OK, so it's an amateurish, low-budget film, but if the story is good, that could save Dark Harvest, right? Well, what little story there is here is chock full of ideas that we've seen before. When Sean goes into the general store to ask for directions, I began saying, "I wouldn't go up there if I were you...", just as the man behind the counter began to launch into that same, time-worn speech. We never learn anything about any of the characters, and the reasoning behind why the scarecrows attack is razor-thin at best -- and once again, there were only 2 scarecrows at first, and a third just shows up at some point. Maybe he was running late for the vengeance. I must say that one of the deaths was surprising, but by the time that it happened, I was far beyond caring. In a world of bad, cheap horror movies, Dark Harvest is a quintessential stinker, and joins many others on the list of horror movies which screw up the promising notion of a scary scarecrow.
Dark Harvest plows onto DVD courtesy of Lions Gate Home Entertainment. (They apparently inherited this baddie from Artisan as a result of the merger.) The film has been letterboxed at 1.85:1 and the transfer is enhanced for 16 x 9 TVs. For a movie shot in 16mm film, the transfer on this DVD looks OK, but there are some problems. First of all, defects from the source print are visible throughout the film, and the daytime shots show a fine sheen of grain. In many shots, the artifacting gets way out of hand and any moving object loves behind a trail of streaky images. Video noise abounds in several shots and horizontal lines wreak havoc as well. Having said all of that, the image is clear during the night-time scenes, and the action is always visible.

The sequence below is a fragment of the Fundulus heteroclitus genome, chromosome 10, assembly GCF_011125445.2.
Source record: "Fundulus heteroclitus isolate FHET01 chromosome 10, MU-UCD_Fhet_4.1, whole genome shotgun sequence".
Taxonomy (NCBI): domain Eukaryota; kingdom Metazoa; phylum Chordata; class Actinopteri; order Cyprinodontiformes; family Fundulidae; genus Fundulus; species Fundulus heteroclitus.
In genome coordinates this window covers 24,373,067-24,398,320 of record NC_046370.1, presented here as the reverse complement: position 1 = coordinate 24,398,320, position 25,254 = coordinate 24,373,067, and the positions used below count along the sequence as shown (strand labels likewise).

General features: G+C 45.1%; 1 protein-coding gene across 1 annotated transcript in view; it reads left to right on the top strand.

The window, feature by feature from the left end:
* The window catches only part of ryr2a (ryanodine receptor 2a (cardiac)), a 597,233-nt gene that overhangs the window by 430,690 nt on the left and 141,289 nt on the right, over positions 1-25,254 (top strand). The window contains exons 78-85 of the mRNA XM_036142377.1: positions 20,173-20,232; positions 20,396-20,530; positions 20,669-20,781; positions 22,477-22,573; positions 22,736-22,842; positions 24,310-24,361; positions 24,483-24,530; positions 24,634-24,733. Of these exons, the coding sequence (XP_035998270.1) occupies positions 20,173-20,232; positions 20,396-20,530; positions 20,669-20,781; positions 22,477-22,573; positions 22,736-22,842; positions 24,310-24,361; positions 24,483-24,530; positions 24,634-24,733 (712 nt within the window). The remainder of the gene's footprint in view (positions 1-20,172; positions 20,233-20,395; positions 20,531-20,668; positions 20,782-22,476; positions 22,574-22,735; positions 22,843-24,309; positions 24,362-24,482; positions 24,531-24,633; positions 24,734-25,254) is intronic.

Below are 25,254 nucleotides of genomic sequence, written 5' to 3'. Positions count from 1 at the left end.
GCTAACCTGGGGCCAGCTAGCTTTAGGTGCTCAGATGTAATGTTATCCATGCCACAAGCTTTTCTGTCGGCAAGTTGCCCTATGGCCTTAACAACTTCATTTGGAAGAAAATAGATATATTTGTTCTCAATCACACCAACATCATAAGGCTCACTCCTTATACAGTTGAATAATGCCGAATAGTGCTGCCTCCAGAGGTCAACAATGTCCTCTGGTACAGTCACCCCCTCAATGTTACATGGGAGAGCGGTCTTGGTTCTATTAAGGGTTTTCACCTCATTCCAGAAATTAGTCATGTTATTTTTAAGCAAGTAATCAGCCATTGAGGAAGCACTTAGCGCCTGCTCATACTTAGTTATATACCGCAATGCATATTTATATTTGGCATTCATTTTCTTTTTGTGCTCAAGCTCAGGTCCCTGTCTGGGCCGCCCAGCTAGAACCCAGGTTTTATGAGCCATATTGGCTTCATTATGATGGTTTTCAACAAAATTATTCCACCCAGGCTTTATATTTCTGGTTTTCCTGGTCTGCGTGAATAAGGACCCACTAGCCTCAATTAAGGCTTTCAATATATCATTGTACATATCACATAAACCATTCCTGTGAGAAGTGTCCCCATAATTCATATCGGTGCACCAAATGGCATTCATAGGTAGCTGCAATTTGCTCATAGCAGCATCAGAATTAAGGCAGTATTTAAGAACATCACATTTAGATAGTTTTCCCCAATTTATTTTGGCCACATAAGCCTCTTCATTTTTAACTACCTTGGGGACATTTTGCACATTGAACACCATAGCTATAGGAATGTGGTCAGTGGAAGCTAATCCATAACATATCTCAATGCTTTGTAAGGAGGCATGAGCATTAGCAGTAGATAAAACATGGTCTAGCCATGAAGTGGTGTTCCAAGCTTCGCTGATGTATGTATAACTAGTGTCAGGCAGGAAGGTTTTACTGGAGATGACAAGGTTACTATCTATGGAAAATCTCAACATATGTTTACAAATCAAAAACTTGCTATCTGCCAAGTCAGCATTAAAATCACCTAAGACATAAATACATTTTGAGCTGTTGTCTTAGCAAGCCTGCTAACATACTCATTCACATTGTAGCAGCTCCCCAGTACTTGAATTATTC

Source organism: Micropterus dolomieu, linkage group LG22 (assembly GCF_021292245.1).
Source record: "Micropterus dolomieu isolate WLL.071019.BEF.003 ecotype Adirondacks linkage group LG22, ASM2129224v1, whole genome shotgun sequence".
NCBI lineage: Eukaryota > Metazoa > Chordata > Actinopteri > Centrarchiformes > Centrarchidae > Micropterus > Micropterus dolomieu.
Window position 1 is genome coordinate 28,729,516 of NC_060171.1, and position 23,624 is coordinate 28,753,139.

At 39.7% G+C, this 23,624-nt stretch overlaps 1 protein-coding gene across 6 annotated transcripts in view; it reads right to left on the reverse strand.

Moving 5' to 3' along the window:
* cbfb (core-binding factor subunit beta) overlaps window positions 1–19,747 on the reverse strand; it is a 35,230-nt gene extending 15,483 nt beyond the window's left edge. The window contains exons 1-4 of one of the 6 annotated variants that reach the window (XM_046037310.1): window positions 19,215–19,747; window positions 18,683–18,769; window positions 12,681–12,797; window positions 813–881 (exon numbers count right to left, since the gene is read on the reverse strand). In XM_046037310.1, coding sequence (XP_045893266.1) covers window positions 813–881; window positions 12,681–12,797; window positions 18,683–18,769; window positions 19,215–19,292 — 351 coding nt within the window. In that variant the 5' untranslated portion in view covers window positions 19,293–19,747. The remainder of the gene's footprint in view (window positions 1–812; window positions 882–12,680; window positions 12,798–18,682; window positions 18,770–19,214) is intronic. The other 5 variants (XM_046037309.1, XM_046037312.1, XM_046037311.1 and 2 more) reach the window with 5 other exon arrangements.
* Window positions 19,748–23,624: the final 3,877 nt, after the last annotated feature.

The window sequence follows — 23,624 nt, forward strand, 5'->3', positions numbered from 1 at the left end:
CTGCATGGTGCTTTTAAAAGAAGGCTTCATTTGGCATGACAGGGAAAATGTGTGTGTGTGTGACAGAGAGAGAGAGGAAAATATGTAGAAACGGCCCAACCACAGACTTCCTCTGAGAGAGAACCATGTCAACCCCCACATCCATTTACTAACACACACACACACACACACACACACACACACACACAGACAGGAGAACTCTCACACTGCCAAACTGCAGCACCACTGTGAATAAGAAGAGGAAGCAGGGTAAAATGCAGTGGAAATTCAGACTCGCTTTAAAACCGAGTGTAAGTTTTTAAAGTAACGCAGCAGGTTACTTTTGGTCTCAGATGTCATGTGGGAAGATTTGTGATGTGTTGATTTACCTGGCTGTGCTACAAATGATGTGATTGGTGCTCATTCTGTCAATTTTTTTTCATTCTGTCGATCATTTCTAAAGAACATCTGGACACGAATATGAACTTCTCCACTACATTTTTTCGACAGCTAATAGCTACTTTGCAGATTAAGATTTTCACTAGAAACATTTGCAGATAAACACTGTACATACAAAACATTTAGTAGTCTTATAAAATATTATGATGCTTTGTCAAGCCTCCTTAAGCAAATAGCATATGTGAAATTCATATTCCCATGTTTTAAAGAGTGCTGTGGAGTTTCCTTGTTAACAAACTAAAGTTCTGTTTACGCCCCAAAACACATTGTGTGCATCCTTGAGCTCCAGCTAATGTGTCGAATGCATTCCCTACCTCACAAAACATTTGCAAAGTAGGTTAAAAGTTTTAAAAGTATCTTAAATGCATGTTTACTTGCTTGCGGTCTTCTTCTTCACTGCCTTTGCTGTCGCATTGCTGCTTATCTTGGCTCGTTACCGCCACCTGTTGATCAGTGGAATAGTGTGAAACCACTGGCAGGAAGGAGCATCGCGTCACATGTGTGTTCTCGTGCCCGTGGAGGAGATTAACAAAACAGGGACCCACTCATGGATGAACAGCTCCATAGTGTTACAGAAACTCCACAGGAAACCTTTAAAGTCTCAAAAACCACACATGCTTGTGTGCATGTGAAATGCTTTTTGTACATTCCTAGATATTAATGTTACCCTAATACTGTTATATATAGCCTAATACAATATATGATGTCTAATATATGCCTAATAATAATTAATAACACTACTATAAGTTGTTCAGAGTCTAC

It's amazing how the audio can be sweetened to surpass the video defects on a DVD. The Dark Harvest carries an impressive Dolby Digital 5.1 audio track. The track provides clear dialogue and sound effects, and there is no hissing or distortion. The surround sound and subwoofer effects are quite nice, and certainly enhance the film. The scarecrow sound effects sound as if they were lifted from a dinosaur film, but they zip through the speakers, showing off the fine soundfield on this track. What a waste of good audio.
The only extra on this DVD (aside from bonus trailers) is the trailer for Dark Harvest, which is very brief and still carries the Artisan Entertainment logo.
It's always nice to see people working closely with their relatives and Dark Harvest was presumably a family affair, as it was written and directed by Paul Moore, with costumes by Kelly Moore. (However, composer Caroline Moore isn't part of the clan) But, after suffering through the film, all that I can say, is please, no Moore.